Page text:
Research Papers:

Cell-of-origin of diffuse large B-cell lymphomas determined by the Lymph2Cx assay: better prognostic indicator than Hans algorithm

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Oncotarget. 2017; 8:22014-22022. https://doi.org/10.18632/oncotarget.15782

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Nara Yoon, Soomin Ahn, Hae Yong Yoo, Suk Jin Kim, Won Seog Kim and Young Hyeh Ko _


Nara Yoon1, Soomin Ahn2, Hae Yong Yoo3, Suk Jin Kim4, Won Seog Kim4, Young Hyeh Ko5

1Department of Pathology, The Catholic University of Korea Incheon St. Mary's Hospital, Incheon, Korea

2Department of Patholgy, Ewha Womans University Medical Center, Ewha Womans University School of Medicine, Seoul, Korea

3Department of Health Sciences and Technology, Samsung Advanced Institute for Health Sciences and Technology, Sungkyunkwan University, Seoul, Korea

4Division of Hematology and Oncology, Department of Medicine, Samsung Medical Center, Sungkyunkwan University School of Medicine, Seoul, Korea

5Department of Pathology and Translational Genomics, Samsung Medical Center, Sungkyunkwan University School of Medicine, Seoul, Korea

Correspondence to:

Young Hyeh Ko, email: [email protected]

Keywords: lymphoma, large B-cell, diffuse, gene expression profiling, Lymph2CX

Received: January 09, 2017     Accepted: January 29, 2017     Published: February 28, 2017


Diffuse large B-cell lymphomas (DLBCLs) are clinically heterogeneous and need a biomarker that can predict the outcome of treatments accurately. To assess the prognostic significance of the cell-of-origin type for DLBCLs, we applied the Lymph2Cx assay using a NanoString gene expression platform on formalin-fixed paraffin wax-embedded pretreatment tissues obtained from 82 patients with de novo DLBCL, not otherwise specified. All patients were treated with rituximab plus cyclophosphamide, doxorubicin, vincristine, and prednisone (R-CHOP) as the first line of chemotherapy. Based on the expression levels of Bcl-6, CD10, and MUM-1 measured by immunohistochemistry, cases were subdivided into germinal center B-cell (GCB) and non-GCB types according to the Hans algorithm. NanoString assay was performed on 82 cases. The Lymph2Cx assay successfully classified 82 cases into three categories: activated B-cell (ABC), GCB, and unclassified types. The concordance rate between the Lymph2Cx assay and the Hans algorithm was 73.6%. The Lymph2Cx-defined ABC type had significantly poorer outcomes compared with the GCB type (5-year overall survival, GCB vs. ABC, 96.6% vs. 77.1%, P = 0.020; 5-year disease-free survival, GCB vs. ABC, 96.6% vs. 79.2%, P = 0.018). In contrast, no significant differences were observed in survival between the two patient subgroups with DLBCL types classified by the Hans algorithm. The Lymph2Cx assay is a robust, reliable method for predicting the outcome of patients with DLBCL treated with R-CHOP chemotherapy.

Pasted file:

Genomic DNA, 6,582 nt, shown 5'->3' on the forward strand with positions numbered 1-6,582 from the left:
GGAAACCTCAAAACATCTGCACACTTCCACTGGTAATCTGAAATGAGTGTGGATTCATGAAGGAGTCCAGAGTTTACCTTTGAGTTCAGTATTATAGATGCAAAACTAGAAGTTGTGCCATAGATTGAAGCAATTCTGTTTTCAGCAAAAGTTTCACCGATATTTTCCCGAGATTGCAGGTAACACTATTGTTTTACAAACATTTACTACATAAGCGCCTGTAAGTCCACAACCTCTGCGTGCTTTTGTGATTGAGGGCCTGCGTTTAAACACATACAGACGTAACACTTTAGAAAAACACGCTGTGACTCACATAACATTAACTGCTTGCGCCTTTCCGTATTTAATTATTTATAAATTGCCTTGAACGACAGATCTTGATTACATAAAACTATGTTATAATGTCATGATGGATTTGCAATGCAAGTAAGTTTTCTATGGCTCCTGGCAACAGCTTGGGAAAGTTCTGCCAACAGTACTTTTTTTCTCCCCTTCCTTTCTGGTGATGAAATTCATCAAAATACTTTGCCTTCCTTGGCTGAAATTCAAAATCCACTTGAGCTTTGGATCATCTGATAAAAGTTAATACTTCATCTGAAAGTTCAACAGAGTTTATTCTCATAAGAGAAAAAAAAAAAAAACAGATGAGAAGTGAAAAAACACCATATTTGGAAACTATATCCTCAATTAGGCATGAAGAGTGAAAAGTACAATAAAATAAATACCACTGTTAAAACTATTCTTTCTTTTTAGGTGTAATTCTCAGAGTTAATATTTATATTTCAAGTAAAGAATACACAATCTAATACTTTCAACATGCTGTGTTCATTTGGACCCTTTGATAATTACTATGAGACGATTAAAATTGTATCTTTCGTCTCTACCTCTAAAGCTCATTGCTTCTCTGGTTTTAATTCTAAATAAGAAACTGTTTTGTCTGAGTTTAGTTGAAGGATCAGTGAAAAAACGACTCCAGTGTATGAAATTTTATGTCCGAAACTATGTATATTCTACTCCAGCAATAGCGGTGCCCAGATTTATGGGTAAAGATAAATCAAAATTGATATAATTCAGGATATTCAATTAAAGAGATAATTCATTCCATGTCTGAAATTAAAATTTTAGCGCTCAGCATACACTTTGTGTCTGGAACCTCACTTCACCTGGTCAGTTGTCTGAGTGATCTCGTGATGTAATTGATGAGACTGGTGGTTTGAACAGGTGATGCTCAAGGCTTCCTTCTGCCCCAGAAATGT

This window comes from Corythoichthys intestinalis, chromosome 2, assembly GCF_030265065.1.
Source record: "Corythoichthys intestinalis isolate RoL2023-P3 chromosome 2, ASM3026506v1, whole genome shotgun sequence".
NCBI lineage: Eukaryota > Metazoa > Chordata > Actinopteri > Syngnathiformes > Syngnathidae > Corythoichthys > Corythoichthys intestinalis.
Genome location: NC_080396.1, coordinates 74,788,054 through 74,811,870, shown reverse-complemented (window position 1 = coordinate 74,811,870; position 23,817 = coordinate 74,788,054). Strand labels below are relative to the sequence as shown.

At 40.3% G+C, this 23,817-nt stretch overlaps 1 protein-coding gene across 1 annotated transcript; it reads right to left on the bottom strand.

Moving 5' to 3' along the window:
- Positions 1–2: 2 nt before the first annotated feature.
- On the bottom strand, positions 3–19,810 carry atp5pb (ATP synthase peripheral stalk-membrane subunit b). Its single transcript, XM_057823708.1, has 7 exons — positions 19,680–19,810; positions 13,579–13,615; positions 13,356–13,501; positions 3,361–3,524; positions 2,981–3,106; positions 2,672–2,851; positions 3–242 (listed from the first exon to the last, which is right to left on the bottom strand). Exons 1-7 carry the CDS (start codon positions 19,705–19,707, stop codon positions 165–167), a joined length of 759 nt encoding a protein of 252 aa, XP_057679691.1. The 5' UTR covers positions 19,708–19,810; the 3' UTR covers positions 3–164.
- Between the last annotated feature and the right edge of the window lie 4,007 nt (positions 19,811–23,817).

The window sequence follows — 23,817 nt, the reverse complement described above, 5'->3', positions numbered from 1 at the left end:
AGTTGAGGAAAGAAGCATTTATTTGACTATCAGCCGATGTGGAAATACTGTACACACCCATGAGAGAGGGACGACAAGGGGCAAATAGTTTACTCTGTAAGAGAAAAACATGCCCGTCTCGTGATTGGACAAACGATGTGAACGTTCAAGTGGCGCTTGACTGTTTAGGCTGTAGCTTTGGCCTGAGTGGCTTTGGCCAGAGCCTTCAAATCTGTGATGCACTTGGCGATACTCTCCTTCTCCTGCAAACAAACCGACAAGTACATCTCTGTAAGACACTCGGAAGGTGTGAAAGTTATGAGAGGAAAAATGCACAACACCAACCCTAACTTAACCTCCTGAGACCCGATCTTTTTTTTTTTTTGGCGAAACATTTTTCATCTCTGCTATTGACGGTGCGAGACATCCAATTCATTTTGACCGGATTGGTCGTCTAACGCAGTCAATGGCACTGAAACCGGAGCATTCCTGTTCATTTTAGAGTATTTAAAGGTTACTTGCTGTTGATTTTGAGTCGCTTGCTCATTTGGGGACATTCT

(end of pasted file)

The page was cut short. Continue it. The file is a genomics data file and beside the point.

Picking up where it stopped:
Diffuse large B-cell lymphoma (DLBCL) is the most frequent type of non-Hodgkin’s malignant lymphoma comprising 30–40% of adult lymphomas [1] and is a clinically heterogeneous disease showing unpredictable outcomes [25]. The most powerful prognostic factor is the International Prognostic Index (IPI) based on clinical and biochemical parameters including age, Eastern Cooperative Oncology Group (ECOG) performance status, tumor stage, extranodal involvement, and lactate dehydrogenase (LDH) level [4, 6]. In 2000, Alizadeh et al. used “Lymphochip” cDNA microarrays and found that the “Cell-of-Origin” (COO) of DLBCL could be divided into activated B-cell (ABC) and germinal center B-cell (GCB) types, with significant prognostic values [7]. The Leukemia Lymphoma Molecular Profiling Project applied the same microarray gene expression profiling (GEP) to an expanded cohort and identified three subgroups within DLBCL: ABC, GCB, and unclassified subgroups. This suggested that a GEP-defined COO might serve as an independent prognostic biomarker [8]. The GCB subtype appears to arise from germinal-center B cells and is associated with two molecular events: recurrent gene (14:18) translocations involving BCL-2 and C-REL amplification [2, 810]. The ABC subtype might arise from a post-germinal center B cell and has frequent amplifications of the oncogene SPIB, recurrent trisomy for chromosome 3, and activation of the antiapoptotic nuclear factor (NF)-κB signaling pathway [2, 811].